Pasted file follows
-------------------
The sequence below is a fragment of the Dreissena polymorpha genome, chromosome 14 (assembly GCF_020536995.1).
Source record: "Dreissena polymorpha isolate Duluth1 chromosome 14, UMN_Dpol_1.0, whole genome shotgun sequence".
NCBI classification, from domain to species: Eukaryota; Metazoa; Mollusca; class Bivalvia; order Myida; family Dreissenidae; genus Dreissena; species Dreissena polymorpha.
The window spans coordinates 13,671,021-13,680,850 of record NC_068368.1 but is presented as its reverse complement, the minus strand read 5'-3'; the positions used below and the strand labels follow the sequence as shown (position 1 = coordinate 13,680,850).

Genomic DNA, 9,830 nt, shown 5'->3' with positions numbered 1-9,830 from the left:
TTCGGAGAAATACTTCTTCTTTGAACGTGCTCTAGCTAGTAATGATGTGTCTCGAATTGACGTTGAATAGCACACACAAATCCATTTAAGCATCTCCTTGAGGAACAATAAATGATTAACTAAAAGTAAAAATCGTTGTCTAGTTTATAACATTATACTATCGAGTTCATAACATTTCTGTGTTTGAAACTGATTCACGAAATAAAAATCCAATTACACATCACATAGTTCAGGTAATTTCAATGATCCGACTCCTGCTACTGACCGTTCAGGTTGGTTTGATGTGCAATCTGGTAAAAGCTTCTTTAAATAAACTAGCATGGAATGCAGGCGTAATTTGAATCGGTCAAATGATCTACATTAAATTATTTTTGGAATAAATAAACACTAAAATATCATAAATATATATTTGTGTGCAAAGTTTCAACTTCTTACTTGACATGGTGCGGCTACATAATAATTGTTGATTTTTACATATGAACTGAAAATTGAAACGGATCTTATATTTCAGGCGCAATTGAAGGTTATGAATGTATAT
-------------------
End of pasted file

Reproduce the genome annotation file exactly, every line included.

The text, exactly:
The sequence below is a fragment of the Dreissena polymorpha genome, chromosome 14 (assembly GCF_020536995.1).
Source record: "Dreissena polymorpha isolate Duluth1 chromosome 14, UMN_Dpol_1.0, whole genome shotgun sequence".
NCBI classification, from domain to species: Eukaryota; Metazoa; Mollusca; class Bivalvia; order Myida; family Dreissenidae; genus Dreissena; species Dreissena polymorpha.
The window spans coordinates 13,671,021-13,680,850 of record NC_068368.1 but is presented as its reverse complement, the minus strand read 5'-3'; the positions used below and the strand labels follow the sequence as shown (position 1 = coordinate 13,680,850).

Genomic DNA, 9,830 nt, shown 5'->3' with positions numbered 1-9,830 from the left:
TTCGGAGAAATACTTCTTCTTTGAACGTGCTCTAGCTAGTAATGATGTGTCTCGAATTGACGTTGAATAGCACACACAAATCCATTTAAGCATCTCCTTGAGGAACAATAAATGATTAACTAAAAGTAAAAATCGTTGTCTAGTTTATAACATTATACTATCGAGTTCATAACATTTCTGTGTTTGAAACTGATTCACGAAATAAAAATCCAATTACACATCACATAGTTCAGGTAATTTCAATGATCCGACTCCTGCTACTGACCGTTCAGGTTGGTTTGATGTGCAATCTGGTAAAAGCTTCTTTAAATAAACTAGCATGGAATGCAGGCGTAATTTGAATCGGTCAAATGATCTACATTAAATTATTTTTGGAATAAATAAACACTAAAATATCATAAATATATATTTGTGTGCAAAGTTTCAACTTCTTACTTGACATGGTGCGGCTACATAATAATTGTTGATTTTTACATATGAACTGAAAATTGAAACGGATCTTATATTTCAGGCGCAATTGAAGGTTATGAATGTATAT